Posted by: Hours Per Mile | July 29, 2010

Chapter 4 – Salar de Uyuni

In Bolivia. There was a fork in the road: one way, paved, painted and pointing towards Argentina—the other, a wide expanse of desert with numerous tire tracks going in one somewhat general direction…Bolivia! We have paid 60 dollars to a company in San Pedro to provide a man named Armando to pack us up in his falling apart Toyota Land Cruiser and cart us across the border. Not only that, but he will foray along in this roadless desert for four days, cooking for us, taking us to remote places to spend the night, and most of all, giving our eyes a feast of nature never seen before. Armando works hard, is stocky and has a temper but his eyes twinkle when he plays with his wife and two year old son who share the passenger seat together. There is one tape in the car with eight American songs on it, all 80’s music, and Armando lets it roll over so we seem to hear “Forever Young” every twenty minutes.

Not too far after we chose the road less traveled did we arrive at the Bolivian border. The customs house looked like it was hung over from a rough night before and only had enough room for the customs “agent” and the traveler standing expectantly with an open passport. The rest of us had to wait outside. Nothing hung on the cement walls inside. There was only a desk and a single chair and one lonely man in a battered Bolivian uniform. The Bolivian flag did wave proudly on its roof.

The bathroom waited ominously for me outside. Before walking in, there was a huge tub of water with a little bucket floating around. Not knowing what the water was for, but seeing that the toilet bowl had no water in it, I dipped the bucket into the tub and poured a nice amount into the bowl. I did my business and tried to flush, but there was no handle, not even a string to pull from the ceiling or a foot lever. Just the big tub of water with the bucket in it. Then it dawned on me—I did it backwards: business first, bucket of water to flush it all down second. The worst part was there was a girl waiting behind me, and it wasn’t Emma!

That was a few days ago and I am now well-versed on the Bolivian method of bathrooms. The Bolivian method of doing a lot of things is strikingly similar, however, in its simplicity. Take the food, for example. The meals given us consist of sliced tomatoes, hardboiled eggs, rice and spam. Everyone says not to eat anything that has been washed with the water, but it is either eat what they give us or go hungry. We are taking our chances, despite the back of the Toyota which triples as cargo area, convertible kitchen and home to many, many flies. I like the simple nature of things here—reminds me that you just don’t need all the bells and whistles. They are nice to have, but you don’t need them.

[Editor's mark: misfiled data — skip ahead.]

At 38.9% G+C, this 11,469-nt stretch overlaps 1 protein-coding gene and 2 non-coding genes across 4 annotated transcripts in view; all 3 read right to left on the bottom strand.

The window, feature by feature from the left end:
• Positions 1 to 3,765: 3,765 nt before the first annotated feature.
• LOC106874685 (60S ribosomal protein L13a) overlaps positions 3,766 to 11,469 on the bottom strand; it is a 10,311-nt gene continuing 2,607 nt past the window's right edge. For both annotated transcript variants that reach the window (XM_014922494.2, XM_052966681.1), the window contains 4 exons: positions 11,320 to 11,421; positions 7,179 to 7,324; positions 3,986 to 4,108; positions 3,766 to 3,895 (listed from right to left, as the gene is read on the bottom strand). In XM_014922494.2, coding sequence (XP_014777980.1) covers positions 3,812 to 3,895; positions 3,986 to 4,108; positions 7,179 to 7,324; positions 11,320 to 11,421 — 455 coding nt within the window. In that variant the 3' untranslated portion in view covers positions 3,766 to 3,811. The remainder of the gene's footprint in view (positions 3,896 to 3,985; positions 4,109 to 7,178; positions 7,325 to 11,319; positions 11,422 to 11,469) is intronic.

Constantly we gain elevation and the air gets progressively drier. Our bodies haven’t seen a shower since Santiago. I just found some sand hiding in a fold of my ear leftover from camping in the desert. My hair feels like a foreign substance, stiff and wire-like, almost like a starched shirt. Word on the street, rather in the hostels, is that Bolivia contains some of the most stunning scenery in the world, but unfortunately for the Bolivians, their country is so undeveloped and dangerous that people hardly know where it is on a map. Thus, the southwest corner of the country, the barren land through which we drive, is deserted except for thousands of bright pink flamingos. We have the world to ourselves it seems. There are mountains layered with seven different pigments, volcanoes growing tall with snow topping them off like ice cream cones, electric blue lakes with currents the color of rust next to currents the color of key lime pies. The wind blows hard this high on the Earth, and at night the ¨starry host¨ is really made real.

Armando keeps stopping the car and looking at us through his rearview mirror and saying, “Photo?” At first we all tumbled out and took four different versions of the same scene, but as the days wear on I’m dismayed at our apathy! Does it take such a short time to grow accustomed to such beauty? Our eyes stay peeled outside but when he stops the car we all grunt an appreciation and wave him on…sometimes I feel like the only reason we go to these extremes to see the world is for the sake of a few pictures. In our hands are these contraptions that are supposed to capture how we feel, how it smells and how the wind blew hard, so we snap the shutter and move along, forgetting to stop and experience it all, internalize the beauty until we feel it in our very toes.

Spaghetti Junction

a tough bunch

Flamingos not in somebody's front yard

girls

Bolivian customs

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Responses

  1. Our cameras do take the place of our experience. How convienent our world has become. Don’t we all remember having to send our film away in the mail for development. The waiting seemed to make the photos better. Our grandparents could probably tell us that they remember having to stay in a place long enough to soak it in instead of snapping a quick photo. Not bashing the wonderful art of photography here, just wish we could all slow down and enjoy what is around us more. By the way, all the new digital pixels are not photography. Photography is and actual process.


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